The speaker, watching their new son sleeping, asks, “When you dream, what do you dream about?”
Reading the Alice books has made us ask a lot of questions about dreaming. Can I know when I’m awake and not dreaming? How do I know that I’m not part of someone else’s dream? Can the person in whose dream I appear be someone who’s also part of my dream? (Alice proposes just that possibility in the final chapter of Through the Looking-Glass.) Do children have a special relationship to dreams and to the fount of dream-creativity, imagination?
But in Tuesday’s class, we also asked some questions about the word about. What does it mean to say that the Alice books are “about changes?” Or “about the special relationship between children and imagination?” Or “about the inevitably fluid and unstable nature of conceptual categories”? Or just “about a little girl named Alice who has adventures in an imaginary Wonderland and on the other side of the looking-glass”?
Looking at the etymology of the word about, we reached a few conclusions. First, in saying that a story is about something, we might either be giving an account of what happens in it or offering an interpretation of its meaning.
Second, the etymology of the word (from Old English onbutan “on the outside of; around the circumference of, enveloping”) suggests that to use this word in talking about a story is to think of the story as somehow circling around the events or meanings at its core. In this conception, a story has a kind of narrative through-line that its incidents, in all their detail, cluster around and elaborate. Or to change the metaphor slightly, all that detail is flesh to the narrative core’s bone, making it possible to give a skeletal representation of the story in far fewer words than the author used.
Similarly, we can think of the story as the elaboration of some idea or set of ideas that lie at the story’s heart. The story is “about” these ideas in the sense of having grown out of and around them to envelope, encase, or give form to them. The ideas are “bodied forth” in the story. The story is still flesh, but the meanings aren’t so much skeleton as they are spirit.
We can see that this way of thinking about a story’s meaning is related to the way of thinking we found in the words implied and explicate. In both cases, meaning lies (or is folded) within, and must be “brought out” (or unfolded) through careful reading.
Whether we’re discussing what a story (or any text, for that matter) is “about” or trying to “explicate” its “implied” meanings, we can see that we’re engaged in that by now familiar activity, abstraction. To give a simplified version of the plot, to find words of our own to express the ideas embodied in the text, is to abstract away from the text’s actual words. We’re offering a representation of the text, building a model of it, constructing a theory of it. In some situations, we might even call this representation/model/theory an abstract.
It’s hard to think of any more basic question we can ask about a text than “What’s it about?” It’s so basic a question that we may have a hard time seeing it as a theoretical or abstract one. But as we’ve just discovered, that’s exactly what it is. In this simple, basic question, perhaps, we find the clearest example of how questions of theory emerge naturally from the practice of reading.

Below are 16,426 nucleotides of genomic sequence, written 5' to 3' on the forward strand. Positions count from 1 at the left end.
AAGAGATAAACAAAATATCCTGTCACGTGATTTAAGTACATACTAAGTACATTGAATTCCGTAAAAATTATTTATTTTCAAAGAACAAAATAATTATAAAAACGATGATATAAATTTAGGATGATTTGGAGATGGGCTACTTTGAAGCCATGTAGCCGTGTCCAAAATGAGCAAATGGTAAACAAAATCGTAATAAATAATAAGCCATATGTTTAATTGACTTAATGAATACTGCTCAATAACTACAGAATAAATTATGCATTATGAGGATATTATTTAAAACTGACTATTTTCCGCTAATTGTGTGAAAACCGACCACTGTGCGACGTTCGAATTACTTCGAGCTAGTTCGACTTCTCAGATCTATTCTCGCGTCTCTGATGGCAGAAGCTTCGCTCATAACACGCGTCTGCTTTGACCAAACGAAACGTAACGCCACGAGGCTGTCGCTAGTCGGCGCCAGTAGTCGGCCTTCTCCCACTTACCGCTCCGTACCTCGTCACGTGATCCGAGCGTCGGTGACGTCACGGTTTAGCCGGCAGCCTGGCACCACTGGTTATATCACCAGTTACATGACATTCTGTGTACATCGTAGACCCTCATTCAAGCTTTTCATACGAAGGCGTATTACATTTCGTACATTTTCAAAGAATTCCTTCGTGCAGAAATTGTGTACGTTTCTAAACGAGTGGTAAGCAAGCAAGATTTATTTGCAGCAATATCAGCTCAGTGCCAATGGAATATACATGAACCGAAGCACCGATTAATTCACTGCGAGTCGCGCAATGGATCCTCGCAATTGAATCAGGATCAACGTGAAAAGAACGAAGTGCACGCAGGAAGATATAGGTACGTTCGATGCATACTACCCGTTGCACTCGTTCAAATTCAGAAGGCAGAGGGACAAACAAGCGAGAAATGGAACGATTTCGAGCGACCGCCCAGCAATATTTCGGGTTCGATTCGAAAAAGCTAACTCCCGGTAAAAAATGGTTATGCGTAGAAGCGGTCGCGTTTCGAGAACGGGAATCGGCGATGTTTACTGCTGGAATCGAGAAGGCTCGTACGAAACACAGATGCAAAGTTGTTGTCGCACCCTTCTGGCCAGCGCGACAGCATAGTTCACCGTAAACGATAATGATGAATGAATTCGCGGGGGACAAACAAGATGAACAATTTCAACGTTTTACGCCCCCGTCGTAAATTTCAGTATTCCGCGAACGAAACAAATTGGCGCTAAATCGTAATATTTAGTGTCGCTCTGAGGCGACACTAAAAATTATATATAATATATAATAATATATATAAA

Furthermore, our effort to understand what we’re doing when we use the word about is a perfect example of how reflecting on our critical practice moves us up a level of abstraction to think, now, not about the theory of this or that text but theoretical approaches to literature and criticism in general. We might ask ourselves, for example — in fact we should ask ourselves — whether the way we’ve been speaking about texts leads us down any false pathways. Remember that in “Ars Poetica,” Archibald MacLeish rejected the idea that meaning lies “within” a text, likening poems to those objects, such as a casement ledge, that don’t have an inside and an outside. He went farther: a poem shouldn’t “mean” at all, but simply “be.” In other words, it shouldn’t be about anything.
The main narrator of Joseph Conrad’s novella Heart of Darkness (1899) suggests a different alternative to the “meaning inside” conception of a story when he says the following of Marlow, the sailor who recounts most of the novella’s action:
The yarns of seamen have a direct simplicity, the whole meaning of which lies within the shell of a cracked nut. But Marlow was not typical (if his propensity to spin yarns be excepted), and to him the meaning of an episode was not inside like a kernel but outside, enveloping the tale which brought it out as a glow brings out a haze, in the likeness of one of these misty halos that sometimes are made visible by the spectral illumination of moonshine.
The meaning of Marlow’s stories is on the outside, not the inside, says Conrad’s narrator. In this way, he tells us, Marlow’s stories are unusual. But what if we were to apply this model of the story-meaning relationship to stories in general? How might our understanding of all stories change if, instead of asking, “What (meaning) is this story about?” we asked, “What is the meaning about this story?”